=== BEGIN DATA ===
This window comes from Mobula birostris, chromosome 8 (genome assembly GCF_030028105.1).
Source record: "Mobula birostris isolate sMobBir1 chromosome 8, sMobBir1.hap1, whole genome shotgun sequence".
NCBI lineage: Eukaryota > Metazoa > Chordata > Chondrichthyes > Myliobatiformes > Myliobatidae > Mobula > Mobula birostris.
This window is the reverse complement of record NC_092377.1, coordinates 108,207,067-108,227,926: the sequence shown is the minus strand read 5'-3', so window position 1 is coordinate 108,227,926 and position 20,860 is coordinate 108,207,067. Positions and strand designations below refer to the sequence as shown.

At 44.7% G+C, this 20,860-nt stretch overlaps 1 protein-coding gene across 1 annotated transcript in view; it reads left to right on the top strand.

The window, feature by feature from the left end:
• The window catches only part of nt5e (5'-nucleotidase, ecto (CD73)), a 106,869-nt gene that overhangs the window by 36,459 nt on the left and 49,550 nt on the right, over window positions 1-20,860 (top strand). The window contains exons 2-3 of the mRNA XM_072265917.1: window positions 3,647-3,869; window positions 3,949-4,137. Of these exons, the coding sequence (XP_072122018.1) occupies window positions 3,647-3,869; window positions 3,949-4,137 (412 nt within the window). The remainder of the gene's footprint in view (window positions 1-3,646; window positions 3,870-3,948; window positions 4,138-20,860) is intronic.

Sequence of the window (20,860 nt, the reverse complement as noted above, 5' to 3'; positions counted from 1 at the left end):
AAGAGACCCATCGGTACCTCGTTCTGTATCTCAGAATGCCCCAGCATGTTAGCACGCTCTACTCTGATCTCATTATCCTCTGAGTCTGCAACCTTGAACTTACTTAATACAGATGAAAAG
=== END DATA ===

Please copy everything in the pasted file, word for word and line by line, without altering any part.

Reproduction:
This window comes from Mobula birostris, chromosome 8 (genome assembly GCF_030028105.1).
Source record: "Mobula birostris isolate sMobBir1 chromosome 8, sMobBir1.hap1, whole genome shotgun sequence".
NCBI lineage: Eukaryota > Metazoa > Chordata > Chondrichthyes > Myliobatiformes > Myliobatidae > Mobula > Mobula birostris.
This window is the reverse complement of record NC_092377.1, coordinates 108,207,067-108,227,926: the sequence shown is the minus strand read 5'-3', so window position 1 is coordinate 108,227,926 and position 20,860 is coordinate 108,207,067. Positions and strand designations below refer to the sequence as shown.

At 44.7% G+C, this 20,860-nt stretch overlaps 1 protein-coding gene across 1 annotated transcript in view; it reads left to right on the top strand.

The window, feature by feature from the left end:
• The window catches only part of nt5e (5'-nucleotidase, ecto (CD73)), a 106,869-nt gene that overhangs the window by 36,459 nt on the left and 49,550 nt on the right, over window positions 1-20,860 (top strand). The window contains exons 2-3 of the mRNA XM_072265917.1: window positions 3,647-3,869; window positions 3,949-4,137. Of these exons, the coding sequence (XP_072122018.1) occupies window positions 3,647-3,869; window positions 3,949-4,137 (412 nt within the window). The remainder of the gene's footprint in view (window positions 1-3,646; window positions 3,870-3,948; window positions 4,138-20,860) is intronic.

Sequence of the window (20,860 nt, the reverse complement as noted above, 5' to 3'; positions counted from 1 at the left end):
AAGAGACCCATCGGTACCTCGTTCTGTATCTCAGAATGCCCCAGCATGTTAGCACGCTCTACTCTGATCTCATTATCCTCTGAGTCTGCAACCTTGAACTTACTTAATACAGATGAAAAG